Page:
Armyanskii ln., 4-2, Moscow, 101000, Russia


Alyona Khaptsova 1, Maria Klyass 2, Bogdan Chuprikov3
  • 1 University of Bremen and Jacobs University Bremen, UNICOM-Building, Haus 9, Mary-Somerville-Str. 9, Bremen, 28359, Germany
  • 2 School № 2114 , 14A, Bld. Dmitriya Donskogo, Moscow, 117216, Russia
  • 3 National Research University Higher School of Economics, 20 Myasnitskaya Str., Moscow, 101000, Russian Federation

Three Hypotheses of Multiculturalism in Three Days: Depiction of 46 Ethnic Minorities in Russian Online-Media

2018. Vol. 15. No. 2. P. 346–367 [issue contents]

The issue of multiculturalism gains popularity among scholars, however very little research investigates how the media portrays this phenomenon. Research on depiction of interethnic relations in the media is especially topical in Russia, where more than 160 ethnic groups reside. This study investigates how Russian online media portrays the 46 largest ethnic minorities living in Russia from the perspective of the three hypotheses of intercultural interaction. We designed a system of indicators of multiculturalism for the analysis of the media contents. Using content analysis, we found that online media do not cover different aspects of multiculturalism with the same frequency. In particular, most often the minorities were displayed from the point of view of the integration hypothesis, least of all from the position of the contact hypothesis. However, this observation is not valid for individual groups. The most balanced coverage was observed for the Altais and Georgians. However, when depicting the remaining 44 groups the media focused only on one of the three domains of multiculturalism. For example, the coverage of the Laks and Tajiks was focused on the integration hypothesis; the coverage of the Tuvans, Komi and Chuvash people was focused on the identity hypothesis; the coverage of the Chechens and Avars was focused on the contact hypothesis. We found that although the media tend to depict ethnic diversity positively, this tendency did not hold for certain groups: on some cases the depiction was dominated by positive contents (e.g. the Tuvans, Laks, Mordvinians), in other cases – by negative contents (the Uzbeks, Tajiks, Azerbaijanis). The potential consequences of uneven representation of ethnocultural diversity by the media for the perception of these groups in reality are discussed in this paper.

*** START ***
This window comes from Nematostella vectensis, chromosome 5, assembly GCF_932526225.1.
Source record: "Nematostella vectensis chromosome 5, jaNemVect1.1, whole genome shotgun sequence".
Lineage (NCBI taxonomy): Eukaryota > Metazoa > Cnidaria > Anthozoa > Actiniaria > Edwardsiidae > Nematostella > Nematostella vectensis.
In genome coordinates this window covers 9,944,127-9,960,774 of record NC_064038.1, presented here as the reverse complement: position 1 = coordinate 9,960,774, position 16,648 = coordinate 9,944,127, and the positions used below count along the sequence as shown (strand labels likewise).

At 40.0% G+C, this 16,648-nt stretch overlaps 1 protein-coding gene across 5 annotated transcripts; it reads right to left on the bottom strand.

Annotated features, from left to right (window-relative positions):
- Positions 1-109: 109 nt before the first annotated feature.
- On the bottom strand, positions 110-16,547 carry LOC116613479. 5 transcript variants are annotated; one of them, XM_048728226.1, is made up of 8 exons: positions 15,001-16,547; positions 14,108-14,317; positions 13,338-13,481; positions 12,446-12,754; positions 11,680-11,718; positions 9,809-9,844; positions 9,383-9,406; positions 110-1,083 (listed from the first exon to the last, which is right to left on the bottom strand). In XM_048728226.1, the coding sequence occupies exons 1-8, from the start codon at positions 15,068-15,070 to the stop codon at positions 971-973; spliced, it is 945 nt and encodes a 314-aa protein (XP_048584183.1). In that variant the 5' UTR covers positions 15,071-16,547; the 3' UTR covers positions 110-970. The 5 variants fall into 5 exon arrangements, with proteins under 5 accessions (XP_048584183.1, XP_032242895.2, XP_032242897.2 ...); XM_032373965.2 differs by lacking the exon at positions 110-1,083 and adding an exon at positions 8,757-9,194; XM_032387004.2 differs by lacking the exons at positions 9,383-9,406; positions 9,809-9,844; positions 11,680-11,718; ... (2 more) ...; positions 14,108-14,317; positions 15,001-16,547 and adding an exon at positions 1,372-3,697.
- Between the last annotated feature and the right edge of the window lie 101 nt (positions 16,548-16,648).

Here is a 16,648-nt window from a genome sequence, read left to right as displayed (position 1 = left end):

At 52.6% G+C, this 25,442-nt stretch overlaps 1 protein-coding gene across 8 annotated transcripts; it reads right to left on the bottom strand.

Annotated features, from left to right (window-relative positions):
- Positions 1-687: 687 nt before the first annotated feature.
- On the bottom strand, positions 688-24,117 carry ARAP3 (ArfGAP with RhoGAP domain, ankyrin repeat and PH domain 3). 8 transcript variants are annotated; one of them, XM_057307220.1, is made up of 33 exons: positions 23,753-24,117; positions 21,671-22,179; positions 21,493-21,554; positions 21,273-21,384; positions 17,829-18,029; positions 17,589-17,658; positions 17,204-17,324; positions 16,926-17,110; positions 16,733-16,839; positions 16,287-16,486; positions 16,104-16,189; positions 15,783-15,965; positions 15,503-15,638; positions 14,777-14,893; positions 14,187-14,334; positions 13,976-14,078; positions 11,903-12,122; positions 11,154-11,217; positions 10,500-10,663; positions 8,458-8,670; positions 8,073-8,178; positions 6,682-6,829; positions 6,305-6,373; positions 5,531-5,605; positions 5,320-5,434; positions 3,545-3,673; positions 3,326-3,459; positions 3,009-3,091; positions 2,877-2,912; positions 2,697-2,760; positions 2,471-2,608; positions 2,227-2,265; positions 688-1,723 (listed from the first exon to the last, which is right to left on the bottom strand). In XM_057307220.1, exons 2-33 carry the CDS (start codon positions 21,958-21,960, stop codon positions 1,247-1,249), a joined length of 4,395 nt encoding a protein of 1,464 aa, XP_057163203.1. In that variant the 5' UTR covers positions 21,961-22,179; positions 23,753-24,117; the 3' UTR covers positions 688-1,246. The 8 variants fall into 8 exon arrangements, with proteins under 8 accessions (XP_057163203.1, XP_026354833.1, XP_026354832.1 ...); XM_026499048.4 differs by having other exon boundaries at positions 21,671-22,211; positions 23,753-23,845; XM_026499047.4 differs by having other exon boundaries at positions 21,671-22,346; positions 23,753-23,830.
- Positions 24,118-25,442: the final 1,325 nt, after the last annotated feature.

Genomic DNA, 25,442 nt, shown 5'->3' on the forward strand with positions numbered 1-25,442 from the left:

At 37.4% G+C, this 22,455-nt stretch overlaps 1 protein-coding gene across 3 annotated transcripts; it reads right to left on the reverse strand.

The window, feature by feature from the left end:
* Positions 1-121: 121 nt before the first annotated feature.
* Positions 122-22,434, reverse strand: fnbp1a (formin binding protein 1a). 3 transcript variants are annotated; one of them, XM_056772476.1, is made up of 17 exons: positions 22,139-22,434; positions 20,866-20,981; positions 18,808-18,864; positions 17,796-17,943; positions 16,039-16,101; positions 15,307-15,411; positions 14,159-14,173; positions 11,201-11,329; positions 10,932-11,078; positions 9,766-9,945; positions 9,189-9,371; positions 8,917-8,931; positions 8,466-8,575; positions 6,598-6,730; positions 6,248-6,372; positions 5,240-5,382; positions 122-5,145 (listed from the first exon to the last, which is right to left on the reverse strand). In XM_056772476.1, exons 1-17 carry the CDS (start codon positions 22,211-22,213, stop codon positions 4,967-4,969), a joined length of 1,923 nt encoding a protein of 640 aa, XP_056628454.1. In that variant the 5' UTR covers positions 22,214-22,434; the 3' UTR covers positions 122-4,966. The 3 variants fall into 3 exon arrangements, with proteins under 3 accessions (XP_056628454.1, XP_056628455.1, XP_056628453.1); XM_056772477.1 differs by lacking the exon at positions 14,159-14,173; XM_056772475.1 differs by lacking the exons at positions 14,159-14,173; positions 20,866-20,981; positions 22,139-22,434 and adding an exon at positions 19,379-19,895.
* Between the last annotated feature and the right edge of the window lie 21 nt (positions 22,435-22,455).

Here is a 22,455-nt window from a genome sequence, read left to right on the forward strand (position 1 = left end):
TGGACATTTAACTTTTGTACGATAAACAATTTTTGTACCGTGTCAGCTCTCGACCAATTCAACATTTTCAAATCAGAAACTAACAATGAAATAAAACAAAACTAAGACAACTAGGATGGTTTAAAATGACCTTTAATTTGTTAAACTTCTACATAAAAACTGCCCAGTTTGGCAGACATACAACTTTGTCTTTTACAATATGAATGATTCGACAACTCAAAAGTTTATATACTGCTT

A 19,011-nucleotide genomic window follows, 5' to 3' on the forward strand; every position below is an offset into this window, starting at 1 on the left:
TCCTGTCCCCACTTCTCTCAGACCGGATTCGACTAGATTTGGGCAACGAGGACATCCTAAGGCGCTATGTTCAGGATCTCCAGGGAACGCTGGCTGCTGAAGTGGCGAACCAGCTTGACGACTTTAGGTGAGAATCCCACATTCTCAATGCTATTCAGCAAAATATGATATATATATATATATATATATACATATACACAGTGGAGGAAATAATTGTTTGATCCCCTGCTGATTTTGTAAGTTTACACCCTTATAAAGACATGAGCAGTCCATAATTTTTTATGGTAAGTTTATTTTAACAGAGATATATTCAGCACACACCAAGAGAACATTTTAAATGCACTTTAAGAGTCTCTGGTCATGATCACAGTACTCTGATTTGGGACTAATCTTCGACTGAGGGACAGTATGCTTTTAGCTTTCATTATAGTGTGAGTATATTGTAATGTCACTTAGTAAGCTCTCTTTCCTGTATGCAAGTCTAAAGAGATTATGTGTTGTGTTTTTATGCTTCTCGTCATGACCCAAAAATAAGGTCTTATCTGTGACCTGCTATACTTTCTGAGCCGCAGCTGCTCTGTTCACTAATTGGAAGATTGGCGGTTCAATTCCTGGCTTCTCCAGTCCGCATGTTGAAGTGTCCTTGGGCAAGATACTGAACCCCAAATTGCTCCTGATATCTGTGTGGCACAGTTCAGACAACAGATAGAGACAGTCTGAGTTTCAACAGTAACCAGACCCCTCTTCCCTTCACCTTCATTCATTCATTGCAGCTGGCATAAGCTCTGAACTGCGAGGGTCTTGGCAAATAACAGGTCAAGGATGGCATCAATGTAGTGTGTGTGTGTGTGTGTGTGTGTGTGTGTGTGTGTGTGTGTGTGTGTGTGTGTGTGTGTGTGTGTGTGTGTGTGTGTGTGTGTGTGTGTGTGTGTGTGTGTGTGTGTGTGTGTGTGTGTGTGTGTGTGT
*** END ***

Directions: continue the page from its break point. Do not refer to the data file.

Citation: Khaptsova A., Klyass M., Chuprikov B. (2018) Tri gipotezy mul'tikul'turalizma v trekh dnyakh: otobrazhenie 46 etnicheskikh men'shinstv rossiyskimi onlayn-SMI [

Three Hypotheses of Multiculturalism in Three Days: Depiction of 46 Ethnic Minorities in Russian Online-Media

]. Psychology. Journal of Higher School of Economics, vol. 15, no 2, pp. 346-367 (in Russian)
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